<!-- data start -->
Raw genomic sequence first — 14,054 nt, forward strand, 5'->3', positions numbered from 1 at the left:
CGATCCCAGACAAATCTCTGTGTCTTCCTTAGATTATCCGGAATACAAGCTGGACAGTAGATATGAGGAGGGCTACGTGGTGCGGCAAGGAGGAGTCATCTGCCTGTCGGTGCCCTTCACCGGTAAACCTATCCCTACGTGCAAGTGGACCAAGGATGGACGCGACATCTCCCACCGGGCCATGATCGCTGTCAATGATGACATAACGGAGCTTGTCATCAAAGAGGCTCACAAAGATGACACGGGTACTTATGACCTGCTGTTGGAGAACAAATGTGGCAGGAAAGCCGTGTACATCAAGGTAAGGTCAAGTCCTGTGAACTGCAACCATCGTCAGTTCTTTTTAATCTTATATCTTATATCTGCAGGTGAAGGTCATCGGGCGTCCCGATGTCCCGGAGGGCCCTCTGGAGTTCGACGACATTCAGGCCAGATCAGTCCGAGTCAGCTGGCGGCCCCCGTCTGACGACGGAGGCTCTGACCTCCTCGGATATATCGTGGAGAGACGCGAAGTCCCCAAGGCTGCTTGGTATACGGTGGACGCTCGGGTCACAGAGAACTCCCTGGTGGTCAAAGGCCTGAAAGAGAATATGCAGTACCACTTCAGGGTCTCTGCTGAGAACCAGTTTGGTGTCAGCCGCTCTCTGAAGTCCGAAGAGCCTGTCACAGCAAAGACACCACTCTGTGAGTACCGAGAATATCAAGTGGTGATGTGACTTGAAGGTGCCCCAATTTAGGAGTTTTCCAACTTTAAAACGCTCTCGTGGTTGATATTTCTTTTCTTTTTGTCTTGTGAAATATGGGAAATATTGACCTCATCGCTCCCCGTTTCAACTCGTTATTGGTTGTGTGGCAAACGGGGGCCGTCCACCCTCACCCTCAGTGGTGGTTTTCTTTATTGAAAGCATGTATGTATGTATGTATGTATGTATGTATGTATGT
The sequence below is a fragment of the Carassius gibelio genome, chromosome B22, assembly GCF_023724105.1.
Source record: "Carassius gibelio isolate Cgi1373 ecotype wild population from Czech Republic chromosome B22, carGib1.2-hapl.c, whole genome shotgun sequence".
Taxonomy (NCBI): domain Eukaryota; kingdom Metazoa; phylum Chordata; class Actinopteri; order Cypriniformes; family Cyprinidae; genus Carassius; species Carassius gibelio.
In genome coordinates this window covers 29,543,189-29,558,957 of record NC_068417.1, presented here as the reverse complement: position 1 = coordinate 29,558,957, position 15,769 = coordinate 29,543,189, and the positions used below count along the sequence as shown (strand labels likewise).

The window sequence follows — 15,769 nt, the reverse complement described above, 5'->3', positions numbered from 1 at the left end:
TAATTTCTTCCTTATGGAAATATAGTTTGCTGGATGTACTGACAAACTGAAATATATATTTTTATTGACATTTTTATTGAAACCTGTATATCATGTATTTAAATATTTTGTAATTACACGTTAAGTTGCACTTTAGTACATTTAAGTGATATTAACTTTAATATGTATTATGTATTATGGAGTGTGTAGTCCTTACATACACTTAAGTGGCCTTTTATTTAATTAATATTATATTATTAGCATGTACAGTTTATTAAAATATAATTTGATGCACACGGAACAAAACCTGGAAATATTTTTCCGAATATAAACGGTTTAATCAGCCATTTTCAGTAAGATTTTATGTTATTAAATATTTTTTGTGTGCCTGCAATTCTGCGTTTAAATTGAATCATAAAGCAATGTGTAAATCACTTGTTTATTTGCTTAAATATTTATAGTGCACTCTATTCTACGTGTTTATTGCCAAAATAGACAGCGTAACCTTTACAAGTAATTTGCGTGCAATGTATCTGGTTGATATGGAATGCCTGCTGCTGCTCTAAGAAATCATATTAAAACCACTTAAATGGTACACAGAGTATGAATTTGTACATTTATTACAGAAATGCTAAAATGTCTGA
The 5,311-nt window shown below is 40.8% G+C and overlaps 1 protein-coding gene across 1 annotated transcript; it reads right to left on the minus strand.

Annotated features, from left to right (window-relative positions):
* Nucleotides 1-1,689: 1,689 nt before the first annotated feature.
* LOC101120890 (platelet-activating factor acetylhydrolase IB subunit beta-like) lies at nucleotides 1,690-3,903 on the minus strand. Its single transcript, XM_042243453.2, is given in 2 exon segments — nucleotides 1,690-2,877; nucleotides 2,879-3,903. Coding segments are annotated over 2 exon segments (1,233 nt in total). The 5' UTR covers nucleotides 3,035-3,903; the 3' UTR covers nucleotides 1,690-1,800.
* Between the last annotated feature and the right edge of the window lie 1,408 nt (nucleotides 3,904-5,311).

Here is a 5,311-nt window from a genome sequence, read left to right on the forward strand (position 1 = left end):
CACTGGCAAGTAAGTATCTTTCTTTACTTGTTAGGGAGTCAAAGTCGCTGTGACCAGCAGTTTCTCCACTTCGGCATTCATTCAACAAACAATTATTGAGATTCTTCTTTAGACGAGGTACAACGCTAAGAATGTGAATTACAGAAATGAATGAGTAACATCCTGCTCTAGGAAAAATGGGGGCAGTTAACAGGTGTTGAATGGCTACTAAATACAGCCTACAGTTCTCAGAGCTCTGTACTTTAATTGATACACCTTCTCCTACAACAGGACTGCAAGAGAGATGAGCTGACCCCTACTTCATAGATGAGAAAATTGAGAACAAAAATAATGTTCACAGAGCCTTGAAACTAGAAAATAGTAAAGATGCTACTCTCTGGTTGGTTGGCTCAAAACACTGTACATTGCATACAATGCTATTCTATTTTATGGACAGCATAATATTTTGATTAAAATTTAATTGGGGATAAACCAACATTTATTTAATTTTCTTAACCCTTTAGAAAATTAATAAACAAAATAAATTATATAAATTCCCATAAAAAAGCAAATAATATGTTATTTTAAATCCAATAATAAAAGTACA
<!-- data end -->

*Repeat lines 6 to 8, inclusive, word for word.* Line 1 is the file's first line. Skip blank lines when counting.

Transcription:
In genome coordinates this window covers 29,543,189-29,558,957 of record NC_068417.1, presented here as the reverse complement: position 1 = coordinate 29,558,957, position 15,769 = coordinate 29,543,189, and the positions used below count along the sequence as shown (strand labels likewise).

The window sequence follows — 15,769 nt, the reverse complement described above, 5'->3', positions numbered from 1 at the left end:
TAATTTCTTCCTTATGGAAATATAGTTTGCTGGATGTACTGACAAACTGAAATATATATTTTTATTGACATTTTTATTGAAACCTGTATATCATGTATTTAAATATTTTGTAATTACACGTTAAGTTGCACTTTAGTACATTTAAGTGATATTAACTTTAATATGTATTATGTATTATGGAGTGTGTAGTCCTTACATACACTTAAGTGGCCTTTTATTTAATTAATATTATATTATTAGCATGTACAGTTTATTAAAATATAATTTGATGCACACGGAACAAAACCTGGAAATATTTTTCCGAATATAAACGGTTTAATCAGCCATTTTCAGTAAGATTTTATGTTATTAAATATTTTTTGTGTGCCTGCAATTCTGCGTTTAAATTGAATCATAAAGCAATGTGTAAATCACTTGTTTATTTGCTTAAATATTTATAGTGCACTCTATTCTACGTGTTTATTGCCAAAATAGACAGCGTAACCTTTACAAGTAATTTGCGTGCAATGTATCTGGTTGATATGGAATGCCTGCTGCTGCTCTAAGAAATCATATTAAAACCACTTAAATGGTACACAGAGTATGAATTTGTACATTTATTACAGAAATGCTAAAATGTCTGA